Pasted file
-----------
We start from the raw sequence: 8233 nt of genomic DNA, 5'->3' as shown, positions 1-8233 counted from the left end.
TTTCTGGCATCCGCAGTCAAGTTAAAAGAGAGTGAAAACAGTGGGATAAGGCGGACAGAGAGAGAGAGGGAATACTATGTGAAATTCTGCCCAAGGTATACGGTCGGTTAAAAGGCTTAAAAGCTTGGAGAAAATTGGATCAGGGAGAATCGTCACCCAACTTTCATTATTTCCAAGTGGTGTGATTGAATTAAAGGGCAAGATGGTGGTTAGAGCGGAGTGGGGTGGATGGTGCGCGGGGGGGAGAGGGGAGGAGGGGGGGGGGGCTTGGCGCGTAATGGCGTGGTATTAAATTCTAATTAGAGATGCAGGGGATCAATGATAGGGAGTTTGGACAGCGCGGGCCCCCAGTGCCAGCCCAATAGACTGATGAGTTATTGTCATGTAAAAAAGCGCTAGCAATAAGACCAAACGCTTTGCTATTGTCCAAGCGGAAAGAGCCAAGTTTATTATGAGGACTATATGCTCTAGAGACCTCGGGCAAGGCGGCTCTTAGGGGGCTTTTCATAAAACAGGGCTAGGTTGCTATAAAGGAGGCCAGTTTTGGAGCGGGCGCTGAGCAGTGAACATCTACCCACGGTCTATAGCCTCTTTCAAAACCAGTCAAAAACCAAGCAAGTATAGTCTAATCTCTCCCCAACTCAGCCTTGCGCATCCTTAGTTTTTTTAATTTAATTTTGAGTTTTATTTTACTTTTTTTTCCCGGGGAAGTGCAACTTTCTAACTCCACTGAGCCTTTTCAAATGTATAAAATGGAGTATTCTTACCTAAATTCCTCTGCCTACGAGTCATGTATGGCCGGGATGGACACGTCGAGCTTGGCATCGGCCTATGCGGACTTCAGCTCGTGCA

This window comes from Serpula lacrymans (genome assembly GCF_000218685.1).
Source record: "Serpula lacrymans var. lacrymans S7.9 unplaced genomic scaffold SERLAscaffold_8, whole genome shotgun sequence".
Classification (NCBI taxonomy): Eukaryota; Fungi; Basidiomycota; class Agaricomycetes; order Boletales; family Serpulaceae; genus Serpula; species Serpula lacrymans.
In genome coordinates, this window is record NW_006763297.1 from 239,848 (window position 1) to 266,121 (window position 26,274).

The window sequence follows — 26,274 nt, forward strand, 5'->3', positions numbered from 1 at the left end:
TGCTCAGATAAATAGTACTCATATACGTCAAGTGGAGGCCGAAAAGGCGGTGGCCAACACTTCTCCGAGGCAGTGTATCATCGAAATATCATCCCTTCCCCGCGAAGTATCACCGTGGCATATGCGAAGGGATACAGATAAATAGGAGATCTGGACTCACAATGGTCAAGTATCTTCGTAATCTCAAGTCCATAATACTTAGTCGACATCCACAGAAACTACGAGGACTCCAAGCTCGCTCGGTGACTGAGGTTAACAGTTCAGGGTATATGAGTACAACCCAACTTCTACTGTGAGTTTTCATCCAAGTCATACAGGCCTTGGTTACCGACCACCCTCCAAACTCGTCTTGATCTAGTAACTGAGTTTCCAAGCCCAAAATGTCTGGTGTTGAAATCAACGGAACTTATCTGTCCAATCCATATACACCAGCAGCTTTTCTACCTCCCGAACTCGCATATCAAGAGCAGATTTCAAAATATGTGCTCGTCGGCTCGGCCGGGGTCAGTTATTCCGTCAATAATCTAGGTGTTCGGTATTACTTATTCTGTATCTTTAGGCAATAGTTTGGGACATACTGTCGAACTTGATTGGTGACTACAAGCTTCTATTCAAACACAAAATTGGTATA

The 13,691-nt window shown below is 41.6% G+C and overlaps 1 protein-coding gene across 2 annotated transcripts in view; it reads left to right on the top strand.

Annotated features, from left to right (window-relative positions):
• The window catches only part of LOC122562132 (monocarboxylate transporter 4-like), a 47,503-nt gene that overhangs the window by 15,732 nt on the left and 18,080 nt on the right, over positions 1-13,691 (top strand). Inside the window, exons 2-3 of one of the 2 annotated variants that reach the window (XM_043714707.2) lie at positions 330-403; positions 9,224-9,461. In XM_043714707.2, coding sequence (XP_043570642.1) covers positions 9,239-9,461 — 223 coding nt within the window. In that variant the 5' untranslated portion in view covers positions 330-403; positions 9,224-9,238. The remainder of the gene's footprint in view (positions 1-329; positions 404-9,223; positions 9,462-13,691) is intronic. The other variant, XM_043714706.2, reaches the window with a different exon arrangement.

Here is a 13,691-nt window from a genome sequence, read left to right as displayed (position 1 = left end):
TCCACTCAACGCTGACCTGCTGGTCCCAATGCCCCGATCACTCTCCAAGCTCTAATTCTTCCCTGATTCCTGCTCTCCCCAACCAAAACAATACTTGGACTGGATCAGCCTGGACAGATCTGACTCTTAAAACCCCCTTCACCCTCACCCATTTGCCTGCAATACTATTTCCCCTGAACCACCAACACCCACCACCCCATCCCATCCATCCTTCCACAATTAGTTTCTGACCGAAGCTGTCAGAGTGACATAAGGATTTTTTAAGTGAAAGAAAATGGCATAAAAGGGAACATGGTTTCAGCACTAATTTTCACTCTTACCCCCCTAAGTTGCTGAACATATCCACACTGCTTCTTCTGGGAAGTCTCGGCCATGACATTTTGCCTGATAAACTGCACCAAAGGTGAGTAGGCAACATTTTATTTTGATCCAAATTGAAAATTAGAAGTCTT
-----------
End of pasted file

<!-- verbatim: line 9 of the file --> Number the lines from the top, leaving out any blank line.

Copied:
The 13,691-nt window shown below is 41.6% G+C and overlaps 1 protein-coding gene across 2 annotated transcripts in view; it reads left to right on the top strand.